Deployment stressors, gender, and mental health outcomes among Gulf War I veterans

J Trauma Stress. 2005 Jun;18(3):272-84. doi: 10.1002/jts.20044.


Findings indicate that war-zone exposure has negative implications for the postdeployment adjustment of veterans; however, most studies have relied on limited conceptualizations of war-zone exposure and focused on male samples. In this study, an array of deployment stressors that were content valid for both female and male Gulf War I military personnel was examined to elucidate gender differences in war-zone exposure and identify gender-based differential associations between stressors and mental health outcomes. While women and men were exposed to both mission-related and interpersonal stressors and both stressor categories were associated with mental health outcomes, women reported more interpersonal stressors and these stressors generally had a stronger impact on women's than on men's mental health. Exceptions are described, and implications are discussed.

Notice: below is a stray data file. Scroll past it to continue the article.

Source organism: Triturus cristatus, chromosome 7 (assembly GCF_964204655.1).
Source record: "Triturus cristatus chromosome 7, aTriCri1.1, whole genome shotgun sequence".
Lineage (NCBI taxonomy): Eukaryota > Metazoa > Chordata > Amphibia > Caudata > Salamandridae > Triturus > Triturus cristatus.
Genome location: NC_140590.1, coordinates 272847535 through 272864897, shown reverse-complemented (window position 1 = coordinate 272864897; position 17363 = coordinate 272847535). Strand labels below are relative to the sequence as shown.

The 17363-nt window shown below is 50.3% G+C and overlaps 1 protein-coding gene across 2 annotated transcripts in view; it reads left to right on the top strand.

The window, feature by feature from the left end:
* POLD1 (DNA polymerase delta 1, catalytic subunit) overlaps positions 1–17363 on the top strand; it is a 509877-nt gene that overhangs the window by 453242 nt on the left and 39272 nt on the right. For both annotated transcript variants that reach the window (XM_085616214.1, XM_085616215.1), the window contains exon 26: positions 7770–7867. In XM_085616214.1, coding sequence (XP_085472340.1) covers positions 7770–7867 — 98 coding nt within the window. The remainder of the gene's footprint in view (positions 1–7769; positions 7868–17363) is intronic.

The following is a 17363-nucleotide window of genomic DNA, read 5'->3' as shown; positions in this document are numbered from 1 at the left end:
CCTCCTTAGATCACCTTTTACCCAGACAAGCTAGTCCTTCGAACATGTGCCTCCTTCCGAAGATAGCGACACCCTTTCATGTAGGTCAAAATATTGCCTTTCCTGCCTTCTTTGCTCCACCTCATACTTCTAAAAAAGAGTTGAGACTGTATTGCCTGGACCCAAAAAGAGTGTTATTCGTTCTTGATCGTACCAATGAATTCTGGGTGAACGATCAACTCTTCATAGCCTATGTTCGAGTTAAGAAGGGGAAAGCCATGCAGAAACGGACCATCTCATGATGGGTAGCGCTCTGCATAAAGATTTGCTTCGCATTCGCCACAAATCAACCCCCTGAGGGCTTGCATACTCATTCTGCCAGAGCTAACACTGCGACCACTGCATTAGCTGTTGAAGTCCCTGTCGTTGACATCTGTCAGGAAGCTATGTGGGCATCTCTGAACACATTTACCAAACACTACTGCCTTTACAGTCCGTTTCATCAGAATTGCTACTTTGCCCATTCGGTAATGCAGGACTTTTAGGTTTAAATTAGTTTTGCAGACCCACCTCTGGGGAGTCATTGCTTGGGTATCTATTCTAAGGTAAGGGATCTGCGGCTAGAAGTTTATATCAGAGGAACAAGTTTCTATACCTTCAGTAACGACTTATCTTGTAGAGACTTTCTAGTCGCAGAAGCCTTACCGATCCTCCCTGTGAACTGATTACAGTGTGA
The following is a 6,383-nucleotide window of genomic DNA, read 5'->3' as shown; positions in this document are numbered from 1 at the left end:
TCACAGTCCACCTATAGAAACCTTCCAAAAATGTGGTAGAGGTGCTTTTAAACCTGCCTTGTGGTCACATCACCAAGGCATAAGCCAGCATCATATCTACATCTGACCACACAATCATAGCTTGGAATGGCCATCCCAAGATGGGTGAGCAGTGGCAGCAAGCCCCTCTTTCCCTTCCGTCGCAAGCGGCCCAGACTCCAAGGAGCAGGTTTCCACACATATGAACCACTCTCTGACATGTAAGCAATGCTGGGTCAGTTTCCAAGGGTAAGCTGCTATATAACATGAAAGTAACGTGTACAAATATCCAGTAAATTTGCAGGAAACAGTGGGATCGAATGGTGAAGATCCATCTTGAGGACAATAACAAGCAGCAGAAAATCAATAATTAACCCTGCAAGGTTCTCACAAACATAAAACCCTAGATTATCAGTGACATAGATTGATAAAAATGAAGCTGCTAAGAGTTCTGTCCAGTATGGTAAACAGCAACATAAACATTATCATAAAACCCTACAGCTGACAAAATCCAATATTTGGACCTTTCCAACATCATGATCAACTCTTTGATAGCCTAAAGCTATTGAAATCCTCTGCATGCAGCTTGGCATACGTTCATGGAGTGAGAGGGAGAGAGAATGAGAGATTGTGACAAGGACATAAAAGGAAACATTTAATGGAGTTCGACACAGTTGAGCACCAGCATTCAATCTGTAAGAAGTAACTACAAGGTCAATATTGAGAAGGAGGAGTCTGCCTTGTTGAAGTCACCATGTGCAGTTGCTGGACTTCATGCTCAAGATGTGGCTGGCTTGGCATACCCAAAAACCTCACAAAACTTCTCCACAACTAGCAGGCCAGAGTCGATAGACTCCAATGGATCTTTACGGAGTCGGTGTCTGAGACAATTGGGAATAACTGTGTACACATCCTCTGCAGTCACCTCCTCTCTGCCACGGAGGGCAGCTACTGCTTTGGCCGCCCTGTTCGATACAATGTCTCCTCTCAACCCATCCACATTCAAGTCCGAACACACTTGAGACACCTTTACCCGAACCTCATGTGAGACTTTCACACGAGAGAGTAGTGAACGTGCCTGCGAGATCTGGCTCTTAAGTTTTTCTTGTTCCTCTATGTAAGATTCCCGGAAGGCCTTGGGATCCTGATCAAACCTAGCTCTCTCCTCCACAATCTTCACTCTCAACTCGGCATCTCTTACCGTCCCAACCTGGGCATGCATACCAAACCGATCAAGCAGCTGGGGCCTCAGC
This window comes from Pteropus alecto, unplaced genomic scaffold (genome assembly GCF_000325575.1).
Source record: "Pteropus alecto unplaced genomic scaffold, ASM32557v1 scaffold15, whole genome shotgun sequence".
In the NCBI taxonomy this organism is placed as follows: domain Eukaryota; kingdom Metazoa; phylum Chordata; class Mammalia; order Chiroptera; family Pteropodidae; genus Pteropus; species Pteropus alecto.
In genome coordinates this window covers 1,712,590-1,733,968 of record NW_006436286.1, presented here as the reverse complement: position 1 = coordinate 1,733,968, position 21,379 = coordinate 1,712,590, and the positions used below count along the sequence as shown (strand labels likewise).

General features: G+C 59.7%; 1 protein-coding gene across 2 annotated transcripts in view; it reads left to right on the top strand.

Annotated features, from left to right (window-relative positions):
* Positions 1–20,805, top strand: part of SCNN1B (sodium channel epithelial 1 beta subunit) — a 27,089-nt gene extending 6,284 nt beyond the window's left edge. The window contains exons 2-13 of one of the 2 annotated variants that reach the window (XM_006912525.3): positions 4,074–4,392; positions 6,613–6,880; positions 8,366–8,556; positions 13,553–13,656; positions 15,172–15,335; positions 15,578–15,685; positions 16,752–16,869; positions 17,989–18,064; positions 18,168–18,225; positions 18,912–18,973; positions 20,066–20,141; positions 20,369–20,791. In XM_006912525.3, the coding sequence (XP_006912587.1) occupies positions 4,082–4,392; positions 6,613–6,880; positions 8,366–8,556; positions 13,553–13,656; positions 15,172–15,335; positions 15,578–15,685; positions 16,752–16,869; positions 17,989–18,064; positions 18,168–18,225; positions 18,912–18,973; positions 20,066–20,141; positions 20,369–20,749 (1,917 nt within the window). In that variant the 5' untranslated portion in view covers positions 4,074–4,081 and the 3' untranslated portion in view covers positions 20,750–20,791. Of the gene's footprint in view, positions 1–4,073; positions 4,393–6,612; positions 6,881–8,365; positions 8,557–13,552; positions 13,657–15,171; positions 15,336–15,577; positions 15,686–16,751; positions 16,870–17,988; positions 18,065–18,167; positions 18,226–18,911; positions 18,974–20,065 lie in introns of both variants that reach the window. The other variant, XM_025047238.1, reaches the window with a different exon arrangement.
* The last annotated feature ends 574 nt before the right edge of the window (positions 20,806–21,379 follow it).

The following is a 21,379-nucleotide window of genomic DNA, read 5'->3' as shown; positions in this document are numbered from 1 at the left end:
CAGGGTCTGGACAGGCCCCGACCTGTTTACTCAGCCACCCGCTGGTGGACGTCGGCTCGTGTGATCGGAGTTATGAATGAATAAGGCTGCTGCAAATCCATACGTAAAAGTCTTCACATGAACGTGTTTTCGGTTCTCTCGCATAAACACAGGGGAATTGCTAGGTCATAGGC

Publication types

  • Research Support, U.S. Gov't, Non-P.H.S.

MeSH terms

  • Anxiety Disorders / epidemiology
  • Anxiety Disorders / psychology
  • Depressive Disorder / epidemiology
  • Depressive Disorder / psychology
  • Female
  • Gulf War*
  • Health Surveys
  • Humans
  • Interpersonal Relations
  • Male
  • Mental Health*
  • Occupational Exposure / adverse effects*
  • Regression Analysis
  • Sex Factors
  • Sexual Harassment
  • Social Support
  • Stress Disorders, Post-Traumatic / epidemiology
  • Stress Disorders, Post-Traumatic / psychology
  • Stress, Psychological / etiology*
  • Stress, Psychological / psychology
  • United States / epidemiology
  • Veterans / psychology*